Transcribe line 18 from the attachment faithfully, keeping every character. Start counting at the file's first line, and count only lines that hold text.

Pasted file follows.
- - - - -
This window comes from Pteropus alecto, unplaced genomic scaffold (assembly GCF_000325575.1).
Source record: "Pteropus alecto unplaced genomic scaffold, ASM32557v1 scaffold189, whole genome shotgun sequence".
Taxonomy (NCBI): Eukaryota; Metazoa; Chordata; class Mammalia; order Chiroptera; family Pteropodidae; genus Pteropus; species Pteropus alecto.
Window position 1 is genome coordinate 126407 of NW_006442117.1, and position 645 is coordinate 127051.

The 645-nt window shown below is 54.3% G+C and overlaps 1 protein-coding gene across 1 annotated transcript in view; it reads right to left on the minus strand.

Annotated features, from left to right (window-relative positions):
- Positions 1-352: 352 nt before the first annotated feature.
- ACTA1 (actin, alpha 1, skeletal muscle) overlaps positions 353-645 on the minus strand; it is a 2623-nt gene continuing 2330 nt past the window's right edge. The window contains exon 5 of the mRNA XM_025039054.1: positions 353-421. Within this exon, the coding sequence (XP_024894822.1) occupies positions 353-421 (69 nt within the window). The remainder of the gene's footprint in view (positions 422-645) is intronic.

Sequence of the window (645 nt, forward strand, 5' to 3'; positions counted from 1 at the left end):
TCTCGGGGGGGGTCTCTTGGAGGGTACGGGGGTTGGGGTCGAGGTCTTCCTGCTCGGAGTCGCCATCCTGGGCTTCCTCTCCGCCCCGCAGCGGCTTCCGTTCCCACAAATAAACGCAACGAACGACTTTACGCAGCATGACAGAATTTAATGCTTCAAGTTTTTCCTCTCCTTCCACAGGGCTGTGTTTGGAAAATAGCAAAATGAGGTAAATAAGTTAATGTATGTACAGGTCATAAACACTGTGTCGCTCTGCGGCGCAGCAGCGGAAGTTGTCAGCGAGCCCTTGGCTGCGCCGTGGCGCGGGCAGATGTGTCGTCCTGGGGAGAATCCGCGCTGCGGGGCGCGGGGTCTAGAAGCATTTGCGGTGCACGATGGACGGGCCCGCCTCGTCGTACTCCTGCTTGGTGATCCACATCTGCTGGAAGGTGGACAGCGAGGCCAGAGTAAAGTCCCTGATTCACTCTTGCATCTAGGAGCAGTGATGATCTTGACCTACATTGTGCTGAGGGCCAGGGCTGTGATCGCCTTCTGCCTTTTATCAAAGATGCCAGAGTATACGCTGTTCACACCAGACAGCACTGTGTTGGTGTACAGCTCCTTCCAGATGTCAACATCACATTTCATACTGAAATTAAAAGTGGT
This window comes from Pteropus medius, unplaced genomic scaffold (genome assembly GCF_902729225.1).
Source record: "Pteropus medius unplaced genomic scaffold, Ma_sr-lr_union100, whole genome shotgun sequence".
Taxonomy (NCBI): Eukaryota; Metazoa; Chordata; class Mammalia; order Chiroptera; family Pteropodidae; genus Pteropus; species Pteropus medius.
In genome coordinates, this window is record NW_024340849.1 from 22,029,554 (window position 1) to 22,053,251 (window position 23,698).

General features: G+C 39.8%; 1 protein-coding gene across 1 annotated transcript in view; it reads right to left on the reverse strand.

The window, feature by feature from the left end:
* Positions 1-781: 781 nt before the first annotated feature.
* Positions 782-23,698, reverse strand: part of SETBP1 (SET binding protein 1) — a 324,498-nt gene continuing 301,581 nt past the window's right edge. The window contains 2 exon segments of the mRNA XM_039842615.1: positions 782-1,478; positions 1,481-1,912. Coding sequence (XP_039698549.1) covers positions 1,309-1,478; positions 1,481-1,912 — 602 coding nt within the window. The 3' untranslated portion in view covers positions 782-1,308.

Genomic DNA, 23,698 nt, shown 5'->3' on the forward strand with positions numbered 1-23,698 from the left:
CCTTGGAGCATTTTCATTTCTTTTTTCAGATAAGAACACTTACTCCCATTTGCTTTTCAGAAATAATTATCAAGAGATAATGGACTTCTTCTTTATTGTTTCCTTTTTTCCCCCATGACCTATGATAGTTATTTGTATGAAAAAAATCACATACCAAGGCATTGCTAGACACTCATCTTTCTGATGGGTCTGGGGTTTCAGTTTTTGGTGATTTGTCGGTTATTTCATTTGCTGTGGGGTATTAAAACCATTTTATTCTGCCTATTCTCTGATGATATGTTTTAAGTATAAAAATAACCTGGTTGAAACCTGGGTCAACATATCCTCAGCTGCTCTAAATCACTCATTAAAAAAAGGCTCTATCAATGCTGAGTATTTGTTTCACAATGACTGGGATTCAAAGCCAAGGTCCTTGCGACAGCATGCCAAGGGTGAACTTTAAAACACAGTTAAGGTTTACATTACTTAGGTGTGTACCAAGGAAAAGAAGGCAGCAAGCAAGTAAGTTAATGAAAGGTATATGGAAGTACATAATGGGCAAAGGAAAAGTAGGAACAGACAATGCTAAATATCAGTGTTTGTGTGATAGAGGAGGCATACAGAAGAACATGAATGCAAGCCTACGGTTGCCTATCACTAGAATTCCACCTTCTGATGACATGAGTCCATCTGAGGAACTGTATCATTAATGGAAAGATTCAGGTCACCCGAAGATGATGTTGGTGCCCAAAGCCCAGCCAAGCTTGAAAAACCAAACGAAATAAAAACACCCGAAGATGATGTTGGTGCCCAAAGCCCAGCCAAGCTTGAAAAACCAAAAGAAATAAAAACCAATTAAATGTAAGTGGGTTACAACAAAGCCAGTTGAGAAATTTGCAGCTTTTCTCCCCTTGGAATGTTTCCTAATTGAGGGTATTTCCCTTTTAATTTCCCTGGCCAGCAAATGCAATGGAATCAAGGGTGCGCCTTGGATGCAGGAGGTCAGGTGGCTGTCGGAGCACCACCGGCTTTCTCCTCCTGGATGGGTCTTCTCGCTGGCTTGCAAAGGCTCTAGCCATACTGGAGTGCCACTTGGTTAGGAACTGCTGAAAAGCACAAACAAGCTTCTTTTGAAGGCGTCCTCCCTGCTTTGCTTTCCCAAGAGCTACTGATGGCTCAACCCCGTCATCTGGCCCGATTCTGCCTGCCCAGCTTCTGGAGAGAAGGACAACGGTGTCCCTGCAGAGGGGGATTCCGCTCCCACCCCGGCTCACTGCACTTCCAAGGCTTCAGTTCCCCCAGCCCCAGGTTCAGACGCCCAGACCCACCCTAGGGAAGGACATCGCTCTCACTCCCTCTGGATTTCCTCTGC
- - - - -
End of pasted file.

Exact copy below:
* Positions 782-23,698, reverse strand: part of SETBP1 (SET binding protein 1) — a 324,498-nt gene continuing 301,581 nt past the window's right edge. The window contains 2 exon segments of the mRNA XM_039842615.1: positions 782-1,478; positions 1,481-1,912. Coding sequence (XP_039698549.1) covers positions 1,309-1,478; positions 1,481-1,912 — 602 coding nt within the window. The 3' untranslated portion in view covers positions 782-1,308.